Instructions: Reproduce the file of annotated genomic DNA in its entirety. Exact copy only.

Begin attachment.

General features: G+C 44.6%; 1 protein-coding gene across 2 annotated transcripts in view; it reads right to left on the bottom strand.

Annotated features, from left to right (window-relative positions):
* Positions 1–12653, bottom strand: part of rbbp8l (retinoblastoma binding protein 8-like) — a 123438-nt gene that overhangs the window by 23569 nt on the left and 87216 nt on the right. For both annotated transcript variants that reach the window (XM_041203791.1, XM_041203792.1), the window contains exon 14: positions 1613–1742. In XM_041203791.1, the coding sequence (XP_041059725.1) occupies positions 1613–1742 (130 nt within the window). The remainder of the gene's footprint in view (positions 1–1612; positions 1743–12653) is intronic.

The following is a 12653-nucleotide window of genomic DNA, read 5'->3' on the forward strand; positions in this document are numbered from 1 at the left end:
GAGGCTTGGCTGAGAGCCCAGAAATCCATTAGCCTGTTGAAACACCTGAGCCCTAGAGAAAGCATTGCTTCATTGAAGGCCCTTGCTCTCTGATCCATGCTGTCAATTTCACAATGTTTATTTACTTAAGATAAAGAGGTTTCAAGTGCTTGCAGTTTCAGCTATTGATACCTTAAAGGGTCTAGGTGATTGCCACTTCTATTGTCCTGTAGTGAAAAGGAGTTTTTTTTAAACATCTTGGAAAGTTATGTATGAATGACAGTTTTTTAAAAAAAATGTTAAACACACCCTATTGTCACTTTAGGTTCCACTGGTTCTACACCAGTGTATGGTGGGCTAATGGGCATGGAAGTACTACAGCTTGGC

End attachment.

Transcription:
General features: G+C 44.6%; 1 protein-coding gene across 2 annotated transcripts in view; it reads right to left on the bottom strand.

Annotated features, from left to right (window-relative positions):
* Positions 1–12653, bottom strand: part of rbbp8l (retinoblastoma binding protein 8-like) — a 123438-nt gene that overhangs the window by 23569 nt on the left and 87216 nt on the right. For both annotated transcript variants that reach the window (XM_041203791.1, XM_041203792.1), the window contains exon 14: positions 1613–1742. In XM_041203791.1, the coding sequence (XP_041059725.1) occupies positions 1613–1742 (130 nt within the window). The remainder of the gene's footprint in view (positions 1–1612; positions 1743–12653) is intronic.

The following is a 12653-nucleotide window of genomic DNA, read 5'->3' on the forward strand; positions in this document are numbered from 1 at the left end:
GAGGCTTGGCTGAGAGCCCAGAAATCCATTAGCCTGTTGAAACACCTGAGCCCTAGAGAAAGCATTGCTTCATTGAAGGCCCTTGCTCTCTGATCCATGCTGTCAATTTCACAATGTTTATTTACTTAAGATAAAGAGGTTTCAAGTGCTTGCAGTTTCAGCTATTGATACCTTAAAGGGTCTAGGTGATTGCCACTTCTATTGTCCTGTAGTGAAAAGGAGTTTTTTTTAAACATCTTGGAAAGTTATGTATGAATGACAGTTTTTTAAAAAAAATGTTAAACACACCCTATTGTCACTTTAGGTTCCACTGGTTCTACACCAGTGTATGGTGGGCTAATGGGCATGGAAGTACTACAGCTTGGC